The Prius c’s Hybrid Synergy Drive system operates the same way as in other Prius models: it’s propelled by electric power alone for a short distance up to 25 mph; a combination of the engine and electric motor when more power is required; and engine only if the battery charge is low. The gas engine shuts off automatically when stopped and restarts when the brake pedal is released. Braking and coasting downhill recharges the battery.
Three distinct drive modes are offered, Normal, Eco and EV. Eco mode conserves fuel by governing the climate control and throttle response and EV mode allows the car to be driven for about one mile at up to 25 mph.
Looks (Sort Of) Like A Prius
Until now, the Prius design has been undeniable and, for many owners, the distinctive look sends a message which declares that steps must be taken to reduce our voracious thirst for oil—with all its negative consequences in terms of the environment and geopolitics.
Up front, the c does exhibit the familiar Prius nose bump with a Toyota logo badge below. However, the small upper grille opening is a slot rather than the elongated V shape with a chrome insert found on the larger models. And, although the headlamps on the c sweep upwards toward the front roof pillar, they look too large in proportion to the car’s size and aren’t as sleek as those on the other Prii.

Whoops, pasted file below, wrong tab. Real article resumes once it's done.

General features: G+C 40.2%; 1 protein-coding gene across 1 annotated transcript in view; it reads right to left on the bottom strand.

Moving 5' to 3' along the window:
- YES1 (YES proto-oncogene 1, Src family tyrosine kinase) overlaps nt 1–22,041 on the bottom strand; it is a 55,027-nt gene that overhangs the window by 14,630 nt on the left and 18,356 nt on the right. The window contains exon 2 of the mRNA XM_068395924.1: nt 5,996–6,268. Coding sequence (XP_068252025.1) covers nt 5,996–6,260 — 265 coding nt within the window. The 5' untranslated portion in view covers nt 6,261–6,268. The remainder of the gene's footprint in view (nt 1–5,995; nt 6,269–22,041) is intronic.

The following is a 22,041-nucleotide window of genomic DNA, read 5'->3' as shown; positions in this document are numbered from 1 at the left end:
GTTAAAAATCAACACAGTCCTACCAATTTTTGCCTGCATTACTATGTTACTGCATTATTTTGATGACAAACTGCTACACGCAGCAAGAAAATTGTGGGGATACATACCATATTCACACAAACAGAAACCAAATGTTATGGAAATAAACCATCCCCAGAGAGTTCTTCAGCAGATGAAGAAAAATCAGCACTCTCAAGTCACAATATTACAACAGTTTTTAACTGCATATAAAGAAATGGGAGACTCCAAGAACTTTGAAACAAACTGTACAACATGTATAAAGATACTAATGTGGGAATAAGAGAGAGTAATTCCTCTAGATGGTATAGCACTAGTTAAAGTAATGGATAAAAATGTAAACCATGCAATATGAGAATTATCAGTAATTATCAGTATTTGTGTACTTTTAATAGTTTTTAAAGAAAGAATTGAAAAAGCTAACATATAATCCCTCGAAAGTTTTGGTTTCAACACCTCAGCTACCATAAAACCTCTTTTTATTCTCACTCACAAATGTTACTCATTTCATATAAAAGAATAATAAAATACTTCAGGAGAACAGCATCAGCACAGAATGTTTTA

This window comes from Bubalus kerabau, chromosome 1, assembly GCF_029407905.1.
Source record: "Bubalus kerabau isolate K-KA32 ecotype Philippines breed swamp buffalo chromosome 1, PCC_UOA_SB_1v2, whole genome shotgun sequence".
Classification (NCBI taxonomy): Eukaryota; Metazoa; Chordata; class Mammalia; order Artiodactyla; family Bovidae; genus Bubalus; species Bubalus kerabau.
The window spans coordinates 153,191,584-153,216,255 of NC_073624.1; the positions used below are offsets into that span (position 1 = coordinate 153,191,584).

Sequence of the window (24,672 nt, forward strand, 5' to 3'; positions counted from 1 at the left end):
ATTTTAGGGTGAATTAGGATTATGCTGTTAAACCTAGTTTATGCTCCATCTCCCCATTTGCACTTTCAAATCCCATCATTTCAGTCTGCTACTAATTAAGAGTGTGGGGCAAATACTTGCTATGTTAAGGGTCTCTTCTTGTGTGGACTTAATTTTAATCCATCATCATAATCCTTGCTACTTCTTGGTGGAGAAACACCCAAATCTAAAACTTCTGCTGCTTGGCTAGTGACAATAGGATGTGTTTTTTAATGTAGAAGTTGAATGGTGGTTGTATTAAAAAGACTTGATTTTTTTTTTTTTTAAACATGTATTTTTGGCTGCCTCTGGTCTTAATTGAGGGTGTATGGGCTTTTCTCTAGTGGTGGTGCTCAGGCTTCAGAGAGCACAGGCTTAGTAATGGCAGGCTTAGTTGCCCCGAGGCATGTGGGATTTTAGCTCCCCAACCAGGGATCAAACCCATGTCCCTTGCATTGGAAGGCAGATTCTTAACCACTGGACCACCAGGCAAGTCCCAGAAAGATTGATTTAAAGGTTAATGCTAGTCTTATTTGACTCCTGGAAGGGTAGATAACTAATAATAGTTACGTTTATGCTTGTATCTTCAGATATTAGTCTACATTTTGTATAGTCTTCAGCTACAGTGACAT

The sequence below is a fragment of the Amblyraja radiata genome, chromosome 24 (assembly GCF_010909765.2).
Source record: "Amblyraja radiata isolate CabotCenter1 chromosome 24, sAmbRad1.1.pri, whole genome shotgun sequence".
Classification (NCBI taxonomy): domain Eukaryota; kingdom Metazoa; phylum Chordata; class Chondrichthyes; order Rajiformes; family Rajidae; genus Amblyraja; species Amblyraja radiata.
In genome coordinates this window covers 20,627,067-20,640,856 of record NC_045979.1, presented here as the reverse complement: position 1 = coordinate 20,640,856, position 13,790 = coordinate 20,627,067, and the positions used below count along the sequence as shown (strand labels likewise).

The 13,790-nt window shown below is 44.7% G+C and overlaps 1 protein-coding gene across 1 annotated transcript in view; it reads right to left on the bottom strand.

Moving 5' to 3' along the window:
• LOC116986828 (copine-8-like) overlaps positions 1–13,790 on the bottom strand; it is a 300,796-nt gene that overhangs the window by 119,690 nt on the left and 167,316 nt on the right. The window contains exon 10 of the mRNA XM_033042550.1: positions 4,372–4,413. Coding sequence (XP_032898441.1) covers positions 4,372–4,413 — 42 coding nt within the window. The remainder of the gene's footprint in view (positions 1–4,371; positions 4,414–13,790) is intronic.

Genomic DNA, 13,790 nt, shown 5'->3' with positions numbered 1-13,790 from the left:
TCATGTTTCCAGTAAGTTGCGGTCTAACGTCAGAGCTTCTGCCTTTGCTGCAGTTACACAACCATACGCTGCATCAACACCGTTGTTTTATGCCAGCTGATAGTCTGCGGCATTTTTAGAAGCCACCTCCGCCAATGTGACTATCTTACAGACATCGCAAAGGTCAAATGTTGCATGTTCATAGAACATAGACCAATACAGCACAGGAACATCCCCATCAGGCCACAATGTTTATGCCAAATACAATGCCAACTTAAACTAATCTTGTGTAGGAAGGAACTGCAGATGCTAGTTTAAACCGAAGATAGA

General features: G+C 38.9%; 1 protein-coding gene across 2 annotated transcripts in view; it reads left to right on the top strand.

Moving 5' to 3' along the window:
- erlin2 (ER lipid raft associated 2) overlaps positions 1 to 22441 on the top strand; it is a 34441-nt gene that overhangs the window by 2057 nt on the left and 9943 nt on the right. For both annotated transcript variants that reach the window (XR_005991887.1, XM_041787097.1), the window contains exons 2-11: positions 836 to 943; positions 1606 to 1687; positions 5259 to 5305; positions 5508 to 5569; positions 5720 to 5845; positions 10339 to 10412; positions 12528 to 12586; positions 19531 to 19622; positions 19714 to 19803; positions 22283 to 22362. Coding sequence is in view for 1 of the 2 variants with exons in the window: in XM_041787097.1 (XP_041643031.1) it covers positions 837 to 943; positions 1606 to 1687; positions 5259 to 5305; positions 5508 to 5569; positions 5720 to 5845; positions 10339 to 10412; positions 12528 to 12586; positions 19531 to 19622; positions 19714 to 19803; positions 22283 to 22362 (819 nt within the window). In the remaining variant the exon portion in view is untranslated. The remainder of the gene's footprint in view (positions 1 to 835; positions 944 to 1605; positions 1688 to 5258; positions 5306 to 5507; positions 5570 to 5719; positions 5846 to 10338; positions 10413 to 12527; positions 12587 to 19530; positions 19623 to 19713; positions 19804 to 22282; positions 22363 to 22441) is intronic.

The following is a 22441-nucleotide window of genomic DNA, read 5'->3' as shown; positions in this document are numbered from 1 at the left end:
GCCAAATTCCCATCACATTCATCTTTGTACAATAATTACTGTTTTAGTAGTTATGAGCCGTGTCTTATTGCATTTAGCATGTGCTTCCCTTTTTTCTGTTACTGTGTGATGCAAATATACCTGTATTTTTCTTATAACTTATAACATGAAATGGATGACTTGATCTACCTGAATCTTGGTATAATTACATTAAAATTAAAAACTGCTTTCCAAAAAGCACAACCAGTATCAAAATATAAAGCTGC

In profile, the c is similar to the sweptback design characteristics of the v model. An angled hood seamlessly flows into a raked windshield, then to a curving roofline that meets up with a small rear spoiler. Adding a dash of boldness, large, sculpted rear wheel arches with a distinct character line swoops downward and tapers toward the front. The backside is dominated by large vertical taillamps that are exclusive to the c.
The absence of Prius “hybridness” styling is by design, according to Prius Chief Engineer, Satoshi Ogiso. The mission was a look that would attract new, younger buyers that want a hybrid that didn’t shout, “Hey, look at me. I’m driving a hybrid.” The mission was accomplished with the c looking more like a Prius stepchild rather than a blood relative.
A Look Inside
Occupants are greeted with materials that are mostly hard plastic with a few soft-touch surfaces. This is expected in subcompact cars, but the quality appearance and feel lags behind others in the class like the Ford Focus and Hyundai Accent. Trending towards hipness, the dash design, with an angled, asymmetric center console, is obviously aimed at young buyers. Overall, with its two-tone interior, the cabin presents a friendly, cheerful environment.